Making Cop Killer Look Easy
After spending the better part of the year hopping on planes, dealing with busy airports, train stations, roadways, chasing down accommodation, checking in and out all over the world, the off-season can be a very welcomed period for a racer. For many World Cup athletes, Fall in the Northern Hemisphere becomes something they look forward to—a reprieve. It grants them the opportunity to slow life down a little; time to look back on the season, reassess goals, analyze performance, and just ride their bike for the simplicity that it began with—fun. This time of year also gives them time to do so with few people around.
To many, riding has everything to do with being social, outdoors surrounded by a group of friends and enjoying a common interest. For those that spend their lives riding, chasing peers, pushing against the clock, racing, all while living out of a bike bag, those very moments need to balance out. Personal time becomes harder to find and the importance of peace and quiet, time to reset and getting back to the personal joy of being on the bike for nothing other than being in that moment, can easily be forgotten.
Forrest Riesco is from British Columbia’s Sunshine Coast; Gibsons to be exact. The quiet, coastal town and relaxed community have rubbed off on him in more ways than one could imagine. He doesn’t shout about his riding abilities, won’t even talk about it unless provoked, doesn’t boast—he’s humble almost to his own detriment, but his riding speaks for him. It shows strength and confidence that many could only dream of, on or off the bike.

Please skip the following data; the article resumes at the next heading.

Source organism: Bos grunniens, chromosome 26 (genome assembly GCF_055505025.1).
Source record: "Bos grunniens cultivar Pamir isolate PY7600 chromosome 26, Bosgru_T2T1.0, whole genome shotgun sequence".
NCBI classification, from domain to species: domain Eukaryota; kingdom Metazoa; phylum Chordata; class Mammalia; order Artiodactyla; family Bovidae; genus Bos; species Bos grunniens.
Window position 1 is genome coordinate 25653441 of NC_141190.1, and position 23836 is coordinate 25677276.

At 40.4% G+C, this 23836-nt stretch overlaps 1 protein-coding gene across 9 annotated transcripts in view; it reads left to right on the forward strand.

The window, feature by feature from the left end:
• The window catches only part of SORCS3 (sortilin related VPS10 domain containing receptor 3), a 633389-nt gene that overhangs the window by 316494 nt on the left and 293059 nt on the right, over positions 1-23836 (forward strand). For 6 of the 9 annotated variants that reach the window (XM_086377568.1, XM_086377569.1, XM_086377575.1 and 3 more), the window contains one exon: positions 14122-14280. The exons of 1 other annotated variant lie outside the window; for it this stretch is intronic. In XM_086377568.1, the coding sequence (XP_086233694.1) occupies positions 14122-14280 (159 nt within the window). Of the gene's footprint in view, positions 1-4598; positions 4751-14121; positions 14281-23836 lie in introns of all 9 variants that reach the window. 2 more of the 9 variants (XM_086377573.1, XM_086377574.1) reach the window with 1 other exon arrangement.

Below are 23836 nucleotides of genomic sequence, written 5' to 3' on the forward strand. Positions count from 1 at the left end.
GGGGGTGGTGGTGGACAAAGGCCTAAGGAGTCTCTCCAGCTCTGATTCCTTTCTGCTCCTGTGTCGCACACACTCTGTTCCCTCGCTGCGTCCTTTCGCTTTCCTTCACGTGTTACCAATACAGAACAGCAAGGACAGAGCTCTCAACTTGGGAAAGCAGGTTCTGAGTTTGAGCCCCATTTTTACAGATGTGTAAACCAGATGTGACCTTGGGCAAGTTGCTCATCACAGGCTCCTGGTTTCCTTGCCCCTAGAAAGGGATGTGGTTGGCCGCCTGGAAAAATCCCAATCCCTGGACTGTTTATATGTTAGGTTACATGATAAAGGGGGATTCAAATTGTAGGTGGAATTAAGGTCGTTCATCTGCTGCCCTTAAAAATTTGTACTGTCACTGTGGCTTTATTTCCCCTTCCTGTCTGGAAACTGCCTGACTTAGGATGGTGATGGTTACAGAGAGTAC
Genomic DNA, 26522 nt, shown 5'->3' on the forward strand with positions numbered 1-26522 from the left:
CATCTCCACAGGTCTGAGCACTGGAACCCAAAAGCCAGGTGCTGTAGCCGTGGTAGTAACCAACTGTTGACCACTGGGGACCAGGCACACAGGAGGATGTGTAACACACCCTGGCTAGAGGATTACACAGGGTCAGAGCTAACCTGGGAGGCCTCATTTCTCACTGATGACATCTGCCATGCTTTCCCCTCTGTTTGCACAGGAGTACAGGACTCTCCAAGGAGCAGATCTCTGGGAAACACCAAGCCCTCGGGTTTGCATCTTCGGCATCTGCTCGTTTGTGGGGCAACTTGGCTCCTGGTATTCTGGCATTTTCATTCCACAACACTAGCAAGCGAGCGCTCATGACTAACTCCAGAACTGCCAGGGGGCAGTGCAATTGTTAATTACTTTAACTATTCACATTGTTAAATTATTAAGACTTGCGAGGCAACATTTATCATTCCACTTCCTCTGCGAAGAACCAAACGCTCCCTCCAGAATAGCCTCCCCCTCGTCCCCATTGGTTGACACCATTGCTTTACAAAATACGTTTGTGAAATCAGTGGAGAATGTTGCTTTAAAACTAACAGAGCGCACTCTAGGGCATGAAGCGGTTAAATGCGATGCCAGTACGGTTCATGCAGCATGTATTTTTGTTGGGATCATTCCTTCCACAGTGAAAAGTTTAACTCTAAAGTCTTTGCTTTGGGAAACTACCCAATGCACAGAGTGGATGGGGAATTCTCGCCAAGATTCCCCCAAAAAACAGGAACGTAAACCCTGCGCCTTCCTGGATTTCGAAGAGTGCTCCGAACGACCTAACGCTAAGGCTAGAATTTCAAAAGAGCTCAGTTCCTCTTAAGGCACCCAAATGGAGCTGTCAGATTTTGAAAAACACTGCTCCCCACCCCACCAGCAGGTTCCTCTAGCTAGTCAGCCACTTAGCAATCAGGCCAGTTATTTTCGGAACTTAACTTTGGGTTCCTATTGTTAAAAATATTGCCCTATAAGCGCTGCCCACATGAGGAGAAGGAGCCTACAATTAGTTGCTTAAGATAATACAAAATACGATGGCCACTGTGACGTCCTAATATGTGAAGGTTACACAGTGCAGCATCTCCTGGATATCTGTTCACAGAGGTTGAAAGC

Forrest has been quietly chasing the downhill dream since his teen years and has been hitting the World Cup circuit as a privateer for three years now. So much of his time is taken up planning and training for the next season, but luckily for him, a big portion of that means being out on the bike. To help keep the dream alive he does work during the off-season, but still finds himself forced to ride alone, with close friends holding down 9–5 routines. If peace and quiet weren’t something he sought, it’s certainly forced upon him, in a gentle push from fate.
His time at home brings him back to the pace he grew up knowing, while the trails on the Coast and a short ferry ride away give him plenty of opportunities to continue to hone in his riding and keep that pace up. Riding alone during the fall is his chance to do what he wants when he wants, and how he chooses. These moments of solitude are as vital to his riding and training as hitting the gym and squeezing out seconds against the clock.
Many of us could learn plenty from Forrest; whether it be the humble, egoless attitude, the work ethic, or the importance of taking a moment, or two, for yourself once in a while. Detach a little and allow the opportunity to remember why riding a bike is so enjoyable. It’s the simple things in life.